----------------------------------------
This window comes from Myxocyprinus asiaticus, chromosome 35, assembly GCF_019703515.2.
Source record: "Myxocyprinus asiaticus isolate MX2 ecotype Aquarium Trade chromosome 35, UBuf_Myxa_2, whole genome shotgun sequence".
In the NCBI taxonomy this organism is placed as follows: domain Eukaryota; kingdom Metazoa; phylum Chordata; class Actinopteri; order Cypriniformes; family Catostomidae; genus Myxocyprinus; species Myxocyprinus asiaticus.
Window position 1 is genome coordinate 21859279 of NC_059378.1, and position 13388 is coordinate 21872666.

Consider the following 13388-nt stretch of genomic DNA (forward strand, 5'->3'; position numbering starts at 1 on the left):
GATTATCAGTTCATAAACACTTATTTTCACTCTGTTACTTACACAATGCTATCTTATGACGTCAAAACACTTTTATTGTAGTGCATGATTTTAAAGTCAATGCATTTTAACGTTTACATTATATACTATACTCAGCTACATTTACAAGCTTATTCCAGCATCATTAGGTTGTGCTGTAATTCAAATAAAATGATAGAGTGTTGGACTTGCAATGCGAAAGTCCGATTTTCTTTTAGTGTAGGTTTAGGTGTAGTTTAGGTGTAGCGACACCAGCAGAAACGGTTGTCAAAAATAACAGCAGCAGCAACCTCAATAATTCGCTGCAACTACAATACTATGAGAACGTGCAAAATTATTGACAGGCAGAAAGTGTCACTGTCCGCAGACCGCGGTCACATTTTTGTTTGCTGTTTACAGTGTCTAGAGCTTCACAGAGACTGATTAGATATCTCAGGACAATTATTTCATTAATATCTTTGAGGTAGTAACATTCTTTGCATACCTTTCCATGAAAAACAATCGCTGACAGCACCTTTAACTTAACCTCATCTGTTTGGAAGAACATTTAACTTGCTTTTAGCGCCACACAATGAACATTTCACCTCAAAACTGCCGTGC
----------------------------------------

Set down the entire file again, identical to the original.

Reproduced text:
This window comes from Myxocyprinus asiaticus, chromosome 35, assembly GCF_019703515.2.
Source record: "Myxocyprinus asiaticus isolate MX2 ecotype Aquarium Trade chromosome 35, UBuf_Myxa_2, whole genome shotgun sequence".
In the NCBI taxonomy this organism is placed as follows: domain Eukaryota; kingdom Metazoa; phylum Chordata; class Actinopteri; order Cypriniformes; family Catostomidae; genus Myxocyprinus; species Myxocyprinus asiaticus.
Window position 1 is genome coordinate 21859279 of NC_059378.1, and position 13388 is coordinate 21872666.

Consider the following 13388-nt stretch of genomic DNA (forward strand, 5'->3'; position numbering starts at 1 on the left):
GATTATCAGTTCATAAACACTTATTTTCACTCTGTTACTTACACAATGCTATCTTATGACGTCAAAACACTTTTATTGTAGTGCATGATTTTAAAGTCAATGCATTTTAACGTTTACATTATATACTATACTCAGCTACATTTACAAGCTTATTCCAGCATCATTAGGTTGTGCTGTAATTCAAATAAAATGATAGAGTGTTGGACTTGCAATGCGAAAGTCCGATTTTCTTTTAGTGTAGGTTTAGGTGTAGTTTAGGTGTAGCGACACCAGCAGAAACGGTTGTCAAAAATAACAGCAGCAGCAACCTCAATAATTCGCTGCAACTACAATACTATGAGAACGTGCAAAATTATTGACAGGCAGAAAGTGTCACTGTCCGCAGACCGCGGTCACATTTTTGTTTGCTGTTTACAGTGTCTAGAGCTTCACAGAGACTGATTAGATATCTCAGGACAATTATTTCATTAATATCTTTGAGGTAGTAACATTCTTTGCATACCTTTCCATGAAAAACAATCGCTGACAGCACCTTTAACTTAACCTCATCTGTTTGGAAGAACATTTAACTTGCTTTTAGCGCCACACAATGAACATTTCACCTCAAAACTGCCGTGC